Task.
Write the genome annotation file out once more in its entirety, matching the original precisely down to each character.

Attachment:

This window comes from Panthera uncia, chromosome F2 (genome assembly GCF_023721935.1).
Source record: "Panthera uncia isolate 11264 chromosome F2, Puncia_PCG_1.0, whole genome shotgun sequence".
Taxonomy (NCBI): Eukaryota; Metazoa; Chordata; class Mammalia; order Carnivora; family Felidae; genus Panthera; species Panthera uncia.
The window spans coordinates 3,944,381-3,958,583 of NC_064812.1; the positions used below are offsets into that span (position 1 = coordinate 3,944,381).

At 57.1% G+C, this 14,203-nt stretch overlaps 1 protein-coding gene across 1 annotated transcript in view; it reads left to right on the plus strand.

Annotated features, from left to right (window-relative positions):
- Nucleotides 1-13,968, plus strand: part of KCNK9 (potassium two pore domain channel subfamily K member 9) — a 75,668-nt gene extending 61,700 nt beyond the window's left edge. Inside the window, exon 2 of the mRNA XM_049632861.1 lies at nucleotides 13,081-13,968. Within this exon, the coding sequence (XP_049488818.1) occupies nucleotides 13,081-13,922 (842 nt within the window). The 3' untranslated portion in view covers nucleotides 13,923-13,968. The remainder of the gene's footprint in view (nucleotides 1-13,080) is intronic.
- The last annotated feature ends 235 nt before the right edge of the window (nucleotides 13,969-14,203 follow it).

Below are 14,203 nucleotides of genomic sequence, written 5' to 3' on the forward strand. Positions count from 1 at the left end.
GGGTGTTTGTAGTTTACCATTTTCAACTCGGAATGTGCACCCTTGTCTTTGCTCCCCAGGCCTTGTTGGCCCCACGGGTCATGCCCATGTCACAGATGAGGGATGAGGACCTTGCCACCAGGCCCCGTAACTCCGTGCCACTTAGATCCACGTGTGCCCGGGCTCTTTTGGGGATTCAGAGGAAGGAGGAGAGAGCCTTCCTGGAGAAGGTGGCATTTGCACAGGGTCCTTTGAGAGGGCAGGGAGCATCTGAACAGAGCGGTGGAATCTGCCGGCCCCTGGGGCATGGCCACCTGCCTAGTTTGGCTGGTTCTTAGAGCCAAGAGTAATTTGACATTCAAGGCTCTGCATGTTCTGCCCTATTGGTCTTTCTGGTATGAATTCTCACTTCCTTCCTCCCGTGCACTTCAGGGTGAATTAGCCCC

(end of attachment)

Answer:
This window comes from Panthera uncia, chromosome F2 (genome assembly GCF_023721935.1).
Source record: "Panthera uncia isolate 11264 chromosome F2, Puncia_PCG_1.0, whole genome shotgun sequence".
Taxonomy (NCBI): Eukaryota; Metazoa; Chordata; class Mammalia; order Carnivora; family Felidae; genus Panthera; species Panthera uncia.
The window spans coordinates 3,944,381-3,958,583 of NC_064812.1; the positions used below are offsets into that span (position 1 = coordinate 3,944,381).

At 57.1% G+C, this 14,203-nt stretch overlaps 1 protein-coding gene across 1 annotated transcript in view; it reads left to right on the plus strand.

Annotated features, from left to right (window-relative positions):
- Nucleotides 1-13,968, plus strand: part of KCNK9 (potassium two pore domain channel subfamily K member 9) — a 75,668-nt gene extending 61,700 nt beyond the window's left edge. Inside the window, exon 2 of the mRNA XM_049632861.1 lies at nucleotides 13,081-13,968. Within this exon, the coding sequence (XP_049488818.1) occupies nucleotides 13,081-13,922 (842 nt within the window). The 3' untranslated portion in view covers nucleotides 13,923-13,968. The remainder of the gene's footprint in view (nucleotides 1-13,080) is intronic.
- The last annotated feature ends 235 nt before the right edge of the window (nucleotides 13,969-14,203 follow it).

Below are 14,203 nucleotides of genomic sequence, written 5' to 3' on the forward strand. Positions count from 1 at the left end.
GGGTGTTTGTAGTTTACCATTTTCAACTCGGAATGTGCACCCTTGTCTTTGCTCCCCAGGCCTTGTTGGCCCCACGGGTCATGCCCATGTCACAGATGAGGGATGAGGACCTTGCCACCAGGCCCCGTAACTCCGTGCCACTTAGATCCACGTGTGCCCGGGCTCTTTTGGGGATTCAGAGGAAGGAGGAGAGAGCCTTCCTGGAGAAGGTGGCATTTGCACAGGGTCCTTTGAGAGGGCAGGGAGCATCTGAACAGAGCGGTGGAATCTGCCGGCCCCTGGGGCATGGCCACCTGCCTAGTTTGGCTGGTTCTTAGAGCCAAGAGTAATTTGACATTCAAGGCTCTGCATGTTCTGCCCTATTGGTCTTTCTGGTATGAATTCTCACTTCCTTCCTCCCGTGCACTTCAGGGTGAATTAGCCCC